Silencing the stigma
Published 2:58 pm Saturday, December 8, 2018
by Kenya Smith
Saturday, Dec. 1 was World AIDS Day when people come together to raise awareness about HIV/AIDS and to remember those who have died of it. AIDS, short for Acquired Immune Deficiency Syndrome, is caused by HIV (Human Immunodeficiency Virus,) which attacks the CD4 cells (T-cells.) These cells help the immune system by fighting off infections. If left untreated, HIV reduces the number of these cells, exposing the person to other infections. As a result, AIDS develops.
AIDS began to make headlines in the early 1980s, when five healthy young gay men became seriously ill. Since little was known about AIDS, people took extra measures to prevent infection. Sadly, some of those measures went too far due to the growing stigma. Even though there were rare cases of the disease found among drug users, female workers and Haitians, the CDC quickly associated AIDS with gay men and dubbed it “the gay disease.”
This connection lead to some people believing that AIDS was God’s way of punishing or cursing people who were LGBT. One famous example was when the late Rev. Jerry Falwell stated that “AIDS is God’s revenge for the sin of homosexuality” and suggested that those who had the disease should be quarantined. As the stigma grew stronger and thousands of more people succumbed to AIDS, discrimination against people with AIDS began to rise. Even youth with AIDS were targets of ridicule.
Thirteen-year-old Ryan White was diagnosed with AIDS in 1985 after he was given a blood transfusion to treat hemophilia, which is a condition in which the blood does not clot normally. He became a champion for AIDS awareness after being expelled from middle school in Kokomo, Indiana. After battling the school system, Ryan was allowed back to school in 1986, but people still labeled him as a health risk despite recent information proving that people could not contract AIDS through any casual contact. As a result, people avoided shaking hands with Ryan and his family, vandals trashed their yard with garbage and someone even shot a bullet through the window of their home. To escape public ridicule, the White family moved to Cicero in 1987 where the community was more welcoming. At this point, Ryan was entering high school, and the principal at his new school made sure that the students knew about AIDS, and the students carried what they learned about AIDS to their parents. Ryan was even invited to school dances and got a job. He fought hard to debunk the idea that AIDS was a curse or punishment and demanded that blood donations should be tested for HIV/AIDS. Although Ryan died on April 8, 1990, a month before his high school graduation, he lived life to the fullest, and his legacy still lives on. Four months after Ryan’s death, President George H.W. Bush signed The Ryan White CARE Act, a bi-partisan policy which guarantees improved availability of care for low-income, uninsured, and under-insured AIDS victims and their families.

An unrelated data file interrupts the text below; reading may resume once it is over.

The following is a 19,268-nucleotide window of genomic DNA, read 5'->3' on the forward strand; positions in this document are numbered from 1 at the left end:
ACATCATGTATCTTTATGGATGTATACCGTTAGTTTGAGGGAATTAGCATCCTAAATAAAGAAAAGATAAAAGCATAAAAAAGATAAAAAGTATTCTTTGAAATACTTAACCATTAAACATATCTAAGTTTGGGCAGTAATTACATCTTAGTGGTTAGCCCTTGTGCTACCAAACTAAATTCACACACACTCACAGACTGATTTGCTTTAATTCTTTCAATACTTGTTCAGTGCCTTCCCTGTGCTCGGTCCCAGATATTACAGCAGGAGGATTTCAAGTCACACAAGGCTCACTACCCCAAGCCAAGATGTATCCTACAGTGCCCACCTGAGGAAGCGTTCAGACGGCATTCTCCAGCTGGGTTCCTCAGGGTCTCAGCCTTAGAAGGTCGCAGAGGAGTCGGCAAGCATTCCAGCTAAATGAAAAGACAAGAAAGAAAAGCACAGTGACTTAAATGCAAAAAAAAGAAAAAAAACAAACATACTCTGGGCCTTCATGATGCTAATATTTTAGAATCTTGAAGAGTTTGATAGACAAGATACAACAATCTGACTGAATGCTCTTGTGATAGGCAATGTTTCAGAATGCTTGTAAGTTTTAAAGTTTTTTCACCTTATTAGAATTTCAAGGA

Regardless of race, age, religion, gender, sexual orientation, or socioeconomic status, AIDS has no favorite group of people. Therefore, never look down on people with AIDS, and never say, “It won’t happen to me.” If you are diagnosed with HIV/AIDS, just understand that your condition is not your conclusion nor a death sentence. Don’t be afraid to get some professional help since there are treatments and resources that can help you live a long life. To learn more about HIV/AIDS, please visit www.cdc.gov and www.who.int.
Kenya Smith is an intern at The Tidewater News. Contact her at 562-3187 or email firstname.lastname@example.org.